From Fig. 6a, one could draw the general conclusion that the system exhibits relatively little dynamical changes, as the charge transfer contributions do not change dramatically. However, one can identify more details on the dynamics from the evolution of the sub-ensembles plotted in Fig. 6b–d. In panel (b), we only include the 101 trajectories whose initial active state was predominantly CS, whereas in panel (c), we analyzed the remaining 99 trajectories. Here, it is interesting to note that both sub-ensembles reach similar compositions at \(t=1000\) fs. This seems to indicate that there is some charge transfer dynamics that is hidden in panel (a), i.e., trajectories are not trapped in their initial state but can and do switch between CS and MLCT/IL. This conclusion is reinforced by panels (d) and (e), which show that trajectories finishing with CS or MLCT/IL character all start from nearly indistinguishable starting compositions.

At this point, it is expedient to discuss our results with respect to the most relevant literature findings. Here, especially the detailed discussion of the photocycle (Fig. 2) by Blanco-Rodriguez et al. [13] is most useful. One of the conclusions drawn by them is that due to the life time of \(^{1}\hbox {MLCT}\) state of about 110 fs, there is sufficient time for electron transfer leading to the population of \(^{1}\hbox {CS}\) states, which subsequently converts to \(^{3}\hbox {CS}\) via ISC. On the contrary, they ruled out that \(^{1}\hbox {CS}\) state is directly excited by absorption, due to the negligible oscillator strengths found in their TDDFT calculations. Both statements—about the role of \(^{1}\hbox {MLCT}\rightarrow {} ^{1}\hbox {CS}\rightarrow {} ^{3}\hbox {CS}\) route and about the role of direct excitation of \(^{1}\hbox {CS}\) states—might need to be revised based on our results.

First, all nonadiabatic dynamics simulations published so far [17,18,19,20, 22] and the present results strongly indicate that the lifetime of a pure \(^{1}\hbox {MLCT}\) is on the order of only 10 fs, after which a spin-mixed \(^{1,3}\hbox {MLCT}\) wave function is formed due to the large SOCs. Hence, it is very unlikely that the \(^{1}\hbox {MLCT}\rightarrow {} ^{1}\hbox {CS}\) pathway is of high relevance. Rather, one can expect that the spin-mixed \(^{1,3}\hbox {MLCT}\) wave function will evolve into a linear combination of \(^{1}\hbox {CS}\) and \(^{3}\hbox {CS}\), which later might collapse into either multiplicity. Stated differently, we expect a complicated mechanism where ET and ISC occur simultaneously.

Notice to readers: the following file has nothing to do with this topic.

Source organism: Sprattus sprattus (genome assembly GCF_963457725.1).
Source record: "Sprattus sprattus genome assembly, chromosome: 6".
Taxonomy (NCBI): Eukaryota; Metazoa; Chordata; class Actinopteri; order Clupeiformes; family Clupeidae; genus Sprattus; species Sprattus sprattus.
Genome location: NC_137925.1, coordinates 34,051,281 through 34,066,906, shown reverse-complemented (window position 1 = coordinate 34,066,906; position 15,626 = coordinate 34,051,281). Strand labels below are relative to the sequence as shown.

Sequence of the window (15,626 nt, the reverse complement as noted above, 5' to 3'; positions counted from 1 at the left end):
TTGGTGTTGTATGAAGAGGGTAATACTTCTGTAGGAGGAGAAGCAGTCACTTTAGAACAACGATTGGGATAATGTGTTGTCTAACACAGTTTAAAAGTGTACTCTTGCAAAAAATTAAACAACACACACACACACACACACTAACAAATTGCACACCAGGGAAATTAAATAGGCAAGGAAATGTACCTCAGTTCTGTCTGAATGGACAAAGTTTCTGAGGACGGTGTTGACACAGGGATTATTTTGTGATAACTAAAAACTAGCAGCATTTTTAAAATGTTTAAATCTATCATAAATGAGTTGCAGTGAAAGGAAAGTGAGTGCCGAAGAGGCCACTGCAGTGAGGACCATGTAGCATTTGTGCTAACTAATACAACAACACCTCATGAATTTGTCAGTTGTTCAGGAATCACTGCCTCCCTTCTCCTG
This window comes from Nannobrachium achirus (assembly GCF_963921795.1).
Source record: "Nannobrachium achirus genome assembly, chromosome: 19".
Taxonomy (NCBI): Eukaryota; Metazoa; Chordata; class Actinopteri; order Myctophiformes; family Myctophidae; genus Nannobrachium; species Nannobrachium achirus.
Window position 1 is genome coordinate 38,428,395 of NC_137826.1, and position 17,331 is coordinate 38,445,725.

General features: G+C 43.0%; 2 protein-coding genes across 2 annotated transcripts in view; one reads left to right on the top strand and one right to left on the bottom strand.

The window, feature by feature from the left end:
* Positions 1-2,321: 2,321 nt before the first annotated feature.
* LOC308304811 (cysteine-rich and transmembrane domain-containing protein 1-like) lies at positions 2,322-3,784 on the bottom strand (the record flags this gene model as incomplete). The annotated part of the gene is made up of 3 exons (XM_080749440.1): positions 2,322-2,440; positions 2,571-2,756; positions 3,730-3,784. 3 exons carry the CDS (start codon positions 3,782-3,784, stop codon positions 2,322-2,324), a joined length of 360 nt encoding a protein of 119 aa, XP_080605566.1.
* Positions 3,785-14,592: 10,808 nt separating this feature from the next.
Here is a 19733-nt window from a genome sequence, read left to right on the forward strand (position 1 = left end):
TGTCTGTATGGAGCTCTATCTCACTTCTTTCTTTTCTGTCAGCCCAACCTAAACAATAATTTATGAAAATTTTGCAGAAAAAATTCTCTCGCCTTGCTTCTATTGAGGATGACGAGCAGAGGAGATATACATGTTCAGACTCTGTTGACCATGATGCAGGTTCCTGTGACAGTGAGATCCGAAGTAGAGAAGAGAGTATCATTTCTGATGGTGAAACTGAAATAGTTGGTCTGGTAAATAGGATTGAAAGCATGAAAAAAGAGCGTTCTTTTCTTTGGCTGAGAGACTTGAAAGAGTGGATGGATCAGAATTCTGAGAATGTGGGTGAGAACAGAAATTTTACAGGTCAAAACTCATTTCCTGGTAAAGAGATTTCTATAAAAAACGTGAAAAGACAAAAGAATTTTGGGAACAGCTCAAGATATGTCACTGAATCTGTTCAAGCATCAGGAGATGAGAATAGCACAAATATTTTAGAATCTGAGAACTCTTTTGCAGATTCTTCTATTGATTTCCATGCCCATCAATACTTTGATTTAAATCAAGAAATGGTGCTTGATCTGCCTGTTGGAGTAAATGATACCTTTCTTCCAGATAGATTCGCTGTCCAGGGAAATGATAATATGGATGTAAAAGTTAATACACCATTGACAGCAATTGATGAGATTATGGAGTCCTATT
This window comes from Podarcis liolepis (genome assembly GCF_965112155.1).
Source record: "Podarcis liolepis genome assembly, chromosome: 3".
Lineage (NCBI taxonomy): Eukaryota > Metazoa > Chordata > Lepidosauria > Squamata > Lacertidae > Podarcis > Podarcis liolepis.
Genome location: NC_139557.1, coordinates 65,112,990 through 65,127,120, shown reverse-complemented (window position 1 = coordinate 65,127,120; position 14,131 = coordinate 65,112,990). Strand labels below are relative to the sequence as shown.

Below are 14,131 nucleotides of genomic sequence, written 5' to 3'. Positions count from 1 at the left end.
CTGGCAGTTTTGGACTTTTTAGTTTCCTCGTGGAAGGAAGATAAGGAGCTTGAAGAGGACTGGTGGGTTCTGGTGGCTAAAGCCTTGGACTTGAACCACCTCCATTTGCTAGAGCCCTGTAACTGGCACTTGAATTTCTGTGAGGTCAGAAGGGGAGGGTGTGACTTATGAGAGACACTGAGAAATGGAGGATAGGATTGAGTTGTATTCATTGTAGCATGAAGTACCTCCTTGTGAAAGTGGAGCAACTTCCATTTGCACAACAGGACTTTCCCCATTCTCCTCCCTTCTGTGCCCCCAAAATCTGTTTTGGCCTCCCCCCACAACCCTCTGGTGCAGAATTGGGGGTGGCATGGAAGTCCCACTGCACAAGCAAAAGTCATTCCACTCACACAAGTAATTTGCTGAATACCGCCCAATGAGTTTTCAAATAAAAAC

Second, the computations of Marazzi et al. [6] and our results indicate that the low-lying \(^{1}\hbox {CS}\) states can acquire a non-negligible oscillator strength. Even though the oscillator strengths are quite small (all CS states have oscillator strength \(\le 0.01\)), they are still relevant because at the red tail of the absorption band (below 3 eV) there are no other states with larger oscillator strength. The first bright \(^{1}\hbox {MLCT}\) states occur around 3.6 eV (see Table 1), in accordance with previous results [16] that showed that the torsion angle of the imidazole (His) group determines the energy of the lowest MLCT state. Hence, excitation at energies around 3.0 eV has a non-negligible chance of exciting a state with significant CS character.

The results of the normal mode coherence analysis are shown in Fig. 7. The three parameters measure different aspects of the nuclear motion, as described above. Based on these results, we define the most important modes to be the ones that are above the dashed thresholds in at least two panels. In this way, we obtain a set of 7 most important normal modes: \(Q_{39}\), \(Q_{41}\), \(Q_{47}\), \(Q_{60}\), \(Q_{117}\), \(Q_{136}\), and \(Q_{161}\). These modes are depicted in the bottom part of Fig. 7, showing that all modes either involve in-plane vibrations of the Trp moiety, vibrations of the Dmp ligand, or Re–C=O bending. The latter two types of normal modes were already observed to be important [23] in the ab initio dynamics simulations of [Re(CO)\(_3\)(Phen)(Im)]\(^+\), where it was found that the MLCT states are most strongly coupled via in-plane vibrations of Phen and modes involving the Re–C=O bonds. It seems natural that here in the dynamics including the Trp moiety, we additionally find normal modes corresponding to vibrations of Trp.